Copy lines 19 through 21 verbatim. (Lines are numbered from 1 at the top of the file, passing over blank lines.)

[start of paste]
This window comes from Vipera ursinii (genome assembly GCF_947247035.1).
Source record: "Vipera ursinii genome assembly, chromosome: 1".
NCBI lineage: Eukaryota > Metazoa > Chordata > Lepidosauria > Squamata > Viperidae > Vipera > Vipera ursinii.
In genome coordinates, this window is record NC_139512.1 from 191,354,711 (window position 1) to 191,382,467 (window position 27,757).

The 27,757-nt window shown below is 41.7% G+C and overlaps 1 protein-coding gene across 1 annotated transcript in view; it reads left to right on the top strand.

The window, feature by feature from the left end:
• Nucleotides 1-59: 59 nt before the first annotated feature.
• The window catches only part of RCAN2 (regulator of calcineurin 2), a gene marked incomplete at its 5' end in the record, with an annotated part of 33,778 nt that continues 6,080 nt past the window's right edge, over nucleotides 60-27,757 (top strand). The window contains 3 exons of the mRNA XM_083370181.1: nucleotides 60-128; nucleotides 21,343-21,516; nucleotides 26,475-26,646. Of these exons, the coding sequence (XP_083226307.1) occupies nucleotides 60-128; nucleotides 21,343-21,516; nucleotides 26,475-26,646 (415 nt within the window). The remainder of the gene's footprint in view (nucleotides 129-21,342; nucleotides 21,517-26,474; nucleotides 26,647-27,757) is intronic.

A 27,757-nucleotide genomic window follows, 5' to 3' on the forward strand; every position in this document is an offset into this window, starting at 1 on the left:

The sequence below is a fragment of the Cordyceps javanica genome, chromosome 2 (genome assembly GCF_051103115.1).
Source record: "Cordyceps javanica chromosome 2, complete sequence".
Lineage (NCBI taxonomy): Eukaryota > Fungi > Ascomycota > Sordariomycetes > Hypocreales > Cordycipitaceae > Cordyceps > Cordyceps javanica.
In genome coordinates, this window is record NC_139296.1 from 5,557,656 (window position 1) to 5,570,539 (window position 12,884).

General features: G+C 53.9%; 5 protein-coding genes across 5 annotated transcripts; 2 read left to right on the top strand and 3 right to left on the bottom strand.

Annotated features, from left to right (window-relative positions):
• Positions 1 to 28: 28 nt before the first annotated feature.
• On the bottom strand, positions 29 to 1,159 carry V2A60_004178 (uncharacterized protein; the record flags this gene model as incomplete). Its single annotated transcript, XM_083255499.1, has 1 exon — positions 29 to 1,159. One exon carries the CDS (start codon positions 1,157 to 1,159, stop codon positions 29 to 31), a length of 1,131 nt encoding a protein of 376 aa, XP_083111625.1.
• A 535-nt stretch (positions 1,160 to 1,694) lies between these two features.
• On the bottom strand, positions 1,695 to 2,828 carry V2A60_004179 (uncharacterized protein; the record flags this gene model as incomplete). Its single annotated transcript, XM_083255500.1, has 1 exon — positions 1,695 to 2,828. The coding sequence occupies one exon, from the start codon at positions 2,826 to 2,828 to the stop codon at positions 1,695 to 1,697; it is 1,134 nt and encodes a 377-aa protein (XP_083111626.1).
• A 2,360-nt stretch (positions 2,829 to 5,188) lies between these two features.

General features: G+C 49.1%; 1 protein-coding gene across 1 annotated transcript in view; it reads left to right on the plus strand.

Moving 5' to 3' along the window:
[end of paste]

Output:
• On the bottom strand, positions 1,695 to 2,828 carry V2A60_004179 (uncharacterized protein; the record flags this gene model as incomplete). Its single annotated transcript, XM_083255500.1, has 1 exon — positions 1,695 to 2,828. The coding sequence occupies one exon, from the start codon at positions 2,826 to 2,828 to the stop codon at positions 1,695 to 1,697; it is 1,134 nt and encodes a 377-aa protein (XP_083111626.1).
• A 2,360-nt stretch (positions 2,829 to 5,188) lies between these two features.

General features: G+C 49.1%; 1 protein-coding gene across 1 annotated transcript in view; it reads left to right on the plus strand.